Over the years I have tried many different methods of getting steam in my oven. I have used Teresa Greenway's method of using a roasting pan or lid which works great for freeform, ciabatta and long basket forms. But since I work full time my baking is mostly at night so the sooner I can bake my bread the better.
So this means baking in tins. When you bake two loaves at a time 2 to 3 times a week waiting for one loaf to bake means baking for at least 1 hour. I can cut that time in half using tins. The problem with Tins is that it is hard to keep enough steam around the loaf. Sure you can spritz the loaves with water and add water or ice to a pan in the oven but somehow it wasn't the same as covering the loaves with a water spritzed pan as in Teresa's method. It seems that the walls of the pan and heat dispersion through the metal just allows the crust to harden too quickly.
One day since I needed a larger and smaller loaf for some reason I used the two larger pans I normally use for two loaves and, spritzed and inverted one on top of the other pan. Then I placed the loaf carefully in the oven. Sheer genius... what the result was, not me... So ever since that time when I bake in pans, or look to buy new ones - I use one set for the bread and buy one set for the steam.
The method is simple. Shape your loaves and allow to rise in the pans till ~1-1/2 the size that the dough was when you started. For me it takes about an hour and 20 minutes because my dough is cold. I ferment my dough for around 20-24 hours in the fridge. Note: Before I form the dough I usually will let it set on the counter for at least an hour. Then I start my oven - the temp I use here in Ohio is 425F. I have found this to be the best because I still use my stone for oven spring. But this will be different depending on the accuracy of your oven and it's thermastat. I allow the oven to reach temp usually around 20 minutes then allow an extra 20 - 30 minutes to heat the stone. Over some of the other methods of home baking this could be an energy savings.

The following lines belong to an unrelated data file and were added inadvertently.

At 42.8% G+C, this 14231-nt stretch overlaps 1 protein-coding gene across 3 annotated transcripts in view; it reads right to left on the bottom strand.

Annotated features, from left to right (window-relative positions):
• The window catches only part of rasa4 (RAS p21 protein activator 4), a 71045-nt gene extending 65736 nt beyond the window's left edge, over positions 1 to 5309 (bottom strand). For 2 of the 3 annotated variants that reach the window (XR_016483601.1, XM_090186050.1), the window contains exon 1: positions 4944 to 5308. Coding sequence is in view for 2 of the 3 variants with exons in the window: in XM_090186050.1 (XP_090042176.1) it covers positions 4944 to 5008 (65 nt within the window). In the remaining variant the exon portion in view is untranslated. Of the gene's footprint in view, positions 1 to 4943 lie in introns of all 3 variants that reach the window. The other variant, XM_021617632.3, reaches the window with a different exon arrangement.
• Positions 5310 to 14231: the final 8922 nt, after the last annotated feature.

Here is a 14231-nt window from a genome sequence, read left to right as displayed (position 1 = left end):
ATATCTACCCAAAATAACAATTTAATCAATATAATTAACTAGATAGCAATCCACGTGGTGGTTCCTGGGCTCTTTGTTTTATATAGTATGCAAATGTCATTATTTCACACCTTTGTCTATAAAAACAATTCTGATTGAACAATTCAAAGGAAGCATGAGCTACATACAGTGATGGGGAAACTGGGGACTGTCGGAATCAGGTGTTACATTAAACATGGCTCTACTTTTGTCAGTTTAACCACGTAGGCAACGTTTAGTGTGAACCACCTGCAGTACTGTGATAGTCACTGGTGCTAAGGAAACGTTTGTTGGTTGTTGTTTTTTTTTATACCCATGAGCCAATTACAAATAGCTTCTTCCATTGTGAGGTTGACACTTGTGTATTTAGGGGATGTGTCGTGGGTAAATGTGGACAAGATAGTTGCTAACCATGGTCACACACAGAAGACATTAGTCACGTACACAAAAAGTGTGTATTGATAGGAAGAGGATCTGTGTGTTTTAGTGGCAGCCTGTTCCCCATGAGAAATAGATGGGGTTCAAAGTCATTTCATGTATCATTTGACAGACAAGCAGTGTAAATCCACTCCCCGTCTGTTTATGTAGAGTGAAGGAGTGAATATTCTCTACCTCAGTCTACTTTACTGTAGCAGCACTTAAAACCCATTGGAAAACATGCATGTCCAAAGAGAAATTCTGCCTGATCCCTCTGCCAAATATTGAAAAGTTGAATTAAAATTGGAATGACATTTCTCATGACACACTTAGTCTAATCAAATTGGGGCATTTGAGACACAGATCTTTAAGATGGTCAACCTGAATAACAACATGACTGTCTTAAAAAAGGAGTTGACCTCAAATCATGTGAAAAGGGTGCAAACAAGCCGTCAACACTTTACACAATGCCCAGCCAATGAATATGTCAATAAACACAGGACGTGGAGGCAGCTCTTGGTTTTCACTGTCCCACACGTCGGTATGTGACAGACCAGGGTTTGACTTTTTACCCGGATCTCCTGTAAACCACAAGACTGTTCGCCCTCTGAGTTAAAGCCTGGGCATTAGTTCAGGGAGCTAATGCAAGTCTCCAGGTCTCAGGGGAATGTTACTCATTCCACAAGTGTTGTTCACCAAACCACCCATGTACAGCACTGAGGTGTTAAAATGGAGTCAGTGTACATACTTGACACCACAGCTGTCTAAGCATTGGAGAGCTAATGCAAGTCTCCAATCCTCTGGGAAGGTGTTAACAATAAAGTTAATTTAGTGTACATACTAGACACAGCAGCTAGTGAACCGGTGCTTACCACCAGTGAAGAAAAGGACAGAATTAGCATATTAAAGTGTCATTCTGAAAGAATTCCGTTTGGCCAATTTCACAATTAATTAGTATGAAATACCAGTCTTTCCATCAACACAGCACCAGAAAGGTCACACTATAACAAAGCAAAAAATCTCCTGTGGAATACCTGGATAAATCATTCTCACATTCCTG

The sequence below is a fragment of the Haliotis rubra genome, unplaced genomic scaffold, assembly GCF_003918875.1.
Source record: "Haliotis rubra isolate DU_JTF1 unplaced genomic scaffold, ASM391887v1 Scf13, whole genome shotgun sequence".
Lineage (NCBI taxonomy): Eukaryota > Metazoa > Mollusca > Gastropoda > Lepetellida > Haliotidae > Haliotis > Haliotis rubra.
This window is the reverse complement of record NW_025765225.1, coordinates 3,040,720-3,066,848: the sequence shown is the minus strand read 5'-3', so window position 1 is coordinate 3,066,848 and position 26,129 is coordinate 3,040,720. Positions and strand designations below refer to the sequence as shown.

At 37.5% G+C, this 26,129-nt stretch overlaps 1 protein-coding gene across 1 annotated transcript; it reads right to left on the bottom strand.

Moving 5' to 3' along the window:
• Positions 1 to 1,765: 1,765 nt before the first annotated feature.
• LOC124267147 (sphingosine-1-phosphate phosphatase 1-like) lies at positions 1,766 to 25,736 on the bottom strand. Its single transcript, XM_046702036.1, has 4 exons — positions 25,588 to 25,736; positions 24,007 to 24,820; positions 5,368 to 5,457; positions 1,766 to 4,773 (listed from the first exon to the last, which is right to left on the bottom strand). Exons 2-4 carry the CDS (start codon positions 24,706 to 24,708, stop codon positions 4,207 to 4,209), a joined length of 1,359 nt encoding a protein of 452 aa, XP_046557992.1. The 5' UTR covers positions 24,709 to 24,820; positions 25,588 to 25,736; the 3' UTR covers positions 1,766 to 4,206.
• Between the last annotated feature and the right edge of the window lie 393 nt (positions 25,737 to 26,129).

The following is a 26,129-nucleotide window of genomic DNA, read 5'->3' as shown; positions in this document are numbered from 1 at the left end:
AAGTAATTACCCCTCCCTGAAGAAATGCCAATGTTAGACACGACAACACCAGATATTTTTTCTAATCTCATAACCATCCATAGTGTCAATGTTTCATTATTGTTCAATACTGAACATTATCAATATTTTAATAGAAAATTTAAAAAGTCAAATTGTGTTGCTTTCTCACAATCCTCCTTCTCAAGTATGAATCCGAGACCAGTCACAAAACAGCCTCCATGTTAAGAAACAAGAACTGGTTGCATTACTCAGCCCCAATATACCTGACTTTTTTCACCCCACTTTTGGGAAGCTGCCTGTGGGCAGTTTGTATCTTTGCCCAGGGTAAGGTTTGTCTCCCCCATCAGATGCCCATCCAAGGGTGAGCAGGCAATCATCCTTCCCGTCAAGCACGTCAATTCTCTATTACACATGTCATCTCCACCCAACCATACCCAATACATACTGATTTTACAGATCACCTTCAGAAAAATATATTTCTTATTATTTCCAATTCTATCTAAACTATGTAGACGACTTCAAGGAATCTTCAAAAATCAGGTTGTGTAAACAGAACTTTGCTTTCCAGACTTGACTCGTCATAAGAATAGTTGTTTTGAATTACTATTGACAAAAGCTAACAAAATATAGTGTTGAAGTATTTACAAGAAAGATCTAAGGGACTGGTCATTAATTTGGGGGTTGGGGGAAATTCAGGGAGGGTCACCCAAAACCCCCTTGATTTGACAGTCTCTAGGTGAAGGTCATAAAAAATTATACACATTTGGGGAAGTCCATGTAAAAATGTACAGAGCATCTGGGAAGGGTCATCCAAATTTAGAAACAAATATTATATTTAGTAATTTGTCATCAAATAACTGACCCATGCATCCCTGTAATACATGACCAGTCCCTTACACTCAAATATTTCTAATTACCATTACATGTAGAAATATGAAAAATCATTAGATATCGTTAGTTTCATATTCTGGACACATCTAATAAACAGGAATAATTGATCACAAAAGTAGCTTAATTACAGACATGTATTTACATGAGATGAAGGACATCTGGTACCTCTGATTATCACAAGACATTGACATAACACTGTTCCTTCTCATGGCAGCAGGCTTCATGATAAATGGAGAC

Once the oven is hot you slash the bread and spritz the lid and sometimes the loaf. This gelatinizes the surface of the bread adding gloss and contributing a surface ready for carmelization or a miallard reaction. I place the loaves in the oven with one pan inverted on top of the other and set the timer for 15 minutes. After 15 minutes I remove the inverted pans and voila - oven spring and gelatinization. I then bake for usually around 12 - 15 additional minutes uncovered. The result you can see in many of my pictures. I can usually get an even crumb and great gluten structure. But I do not often get large holes more likely smaller more even ones. So when time allows - usually the weekends - I bake freeform or formed loaves so that I can still get Bread Drama. TA TA Dum.... Sorry more pictures will follow - later.